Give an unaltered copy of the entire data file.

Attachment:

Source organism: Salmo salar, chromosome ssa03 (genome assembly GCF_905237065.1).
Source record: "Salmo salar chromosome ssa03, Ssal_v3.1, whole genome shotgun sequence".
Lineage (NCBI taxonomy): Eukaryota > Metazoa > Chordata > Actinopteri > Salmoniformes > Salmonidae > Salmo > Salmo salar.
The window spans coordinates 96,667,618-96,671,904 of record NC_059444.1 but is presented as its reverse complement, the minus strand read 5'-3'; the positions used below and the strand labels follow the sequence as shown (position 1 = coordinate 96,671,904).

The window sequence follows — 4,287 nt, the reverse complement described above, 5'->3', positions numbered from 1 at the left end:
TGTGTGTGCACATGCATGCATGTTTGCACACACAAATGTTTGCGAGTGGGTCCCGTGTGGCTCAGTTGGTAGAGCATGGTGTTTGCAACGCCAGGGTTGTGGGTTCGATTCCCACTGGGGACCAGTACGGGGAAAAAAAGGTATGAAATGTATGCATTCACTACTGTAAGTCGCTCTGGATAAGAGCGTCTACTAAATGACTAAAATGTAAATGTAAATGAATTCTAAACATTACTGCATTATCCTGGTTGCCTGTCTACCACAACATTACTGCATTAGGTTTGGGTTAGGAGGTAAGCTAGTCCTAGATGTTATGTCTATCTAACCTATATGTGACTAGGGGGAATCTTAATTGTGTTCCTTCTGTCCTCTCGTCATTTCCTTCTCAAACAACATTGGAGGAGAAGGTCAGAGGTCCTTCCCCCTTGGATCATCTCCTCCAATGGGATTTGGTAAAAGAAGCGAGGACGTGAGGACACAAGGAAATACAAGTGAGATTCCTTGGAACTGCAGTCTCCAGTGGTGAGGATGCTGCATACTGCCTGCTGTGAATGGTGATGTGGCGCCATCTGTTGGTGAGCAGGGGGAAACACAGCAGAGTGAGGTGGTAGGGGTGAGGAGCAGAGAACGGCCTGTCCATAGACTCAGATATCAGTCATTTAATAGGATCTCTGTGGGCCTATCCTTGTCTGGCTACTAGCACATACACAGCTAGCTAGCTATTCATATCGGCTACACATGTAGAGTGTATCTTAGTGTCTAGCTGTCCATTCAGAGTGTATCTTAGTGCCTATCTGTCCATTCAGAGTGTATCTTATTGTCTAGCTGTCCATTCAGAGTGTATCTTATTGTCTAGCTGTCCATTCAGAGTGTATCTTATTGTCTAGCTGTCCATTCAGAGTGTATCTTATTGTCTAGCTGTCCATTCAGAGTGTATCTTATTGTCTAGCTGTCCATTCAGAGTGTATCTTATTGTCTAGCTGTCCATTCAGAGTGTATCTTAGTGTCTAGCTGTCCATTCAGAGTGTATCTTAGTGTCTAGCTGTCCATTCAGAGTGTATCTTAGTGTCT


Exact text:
Source organism: Salmo salar, chromosome ssa03 (genome assembly GCF_905237065.1).
Source record: "Salmo salar chromosome ssa03, Ssal_v3.1, whole genome shotgun sequence".
Lineage (NCBI taxonomy): Eukaryota > Metazoa > Chordata > Actinopteri > Salmoniformes > Salmonidae > Salmo > Salmo salar.
The window spans coordinates 96,667,618-96,671,904 of record NC_059444.1 but is presented as its reverse complement, the minus strand read 5'-3'; the positions used below and the strand labels follow the sequence as shown (position 1 = coordinate 96,671,904).

The window sequence follows — 4,287 nt, the reverse complement described above, 5'->3', positions numbered from 1 at the left end:
TGTGTGTGCACATGCATGCATGTTTGCACACACAAATGTTTGCGAGTGGGTCCCGTGTGGCTCAGTTGGTAGAGCATGGTGTTTGCAACGCCAGGGTTGTGGGTTCGATTCCCACTGGGGACCAGTACGGGGAAAAAAAGGTATGAAATGTATGCATTCACTACTGTAAGTCGCTCTGGATAAGAGCGTCTACTAAATGACTAAAATGTAAATGTAAATGAATTCTAAACATTACTGCATTATCCTGGTTGCCTGTCTACCACAACATTACTGCATTAGGTTTGGGTTAGGAGGTAAGCTAGTCCTAGATGTTATGTCTATCTAACCTATATGTGACTAGGGGGAATCTTAATTGTGTTCCTTCTGTCCTCTCGTCATTTCCTTCTCAAACAACATTGGAGGAGAAGGTCAGAGGTCCTTCCCCCTTGGATCATCTCCTCCAATGGGATTTGGTAAAAGAAGCGAGGACGTGAGGACACAAGGAAATACAAGTGAGATTCCTTGGAACTGCAGTCTCCAGTGGTGAGGATGCTGCATACTGCCTGCTGTGAATGGTGATGTGGCGCCATCTGTTGGTGAGCAGGGGGAAACACAGCAGAGTGAGGTGGTAGGGGTGAGGAGCAGAGAACGGCCTGTCCATAGACTCAGATATCAGTCATTTAATAGGATCTCTGTGGGCCTATCCTTGTCTGGCTACTAGCACATACACAGCTAGCTAGCTATTCATATCGGCTACACATGTAGAGTGTATCTTAGTGTCTAGCTGTCCATTCAGAGTGTATCTTAGTGCCTATCTGTCCATTCAGAGTGTATCTTATTGTCTAGCTGTCCATTCAGAGTGTATCTTATTGTCTAGCTGTCCATTCAGAGTGTATCTTATTGTCTAGCTGTCCATTCAGAGTGTATCTTATTGTCTAGCTGTCCATTCAGAGTGTATCTTATTGTCTAGCTGTCCATTCAGAGTGTATCTTATTGTCTAGCTGTCCATTCAGAGTGTATCTTAGTGTCTAGCTGTCCATTCAGAGTGTATCTTAGTGTCTAGCTGTCCATTCAGAGTGTATCTTAGTGTCT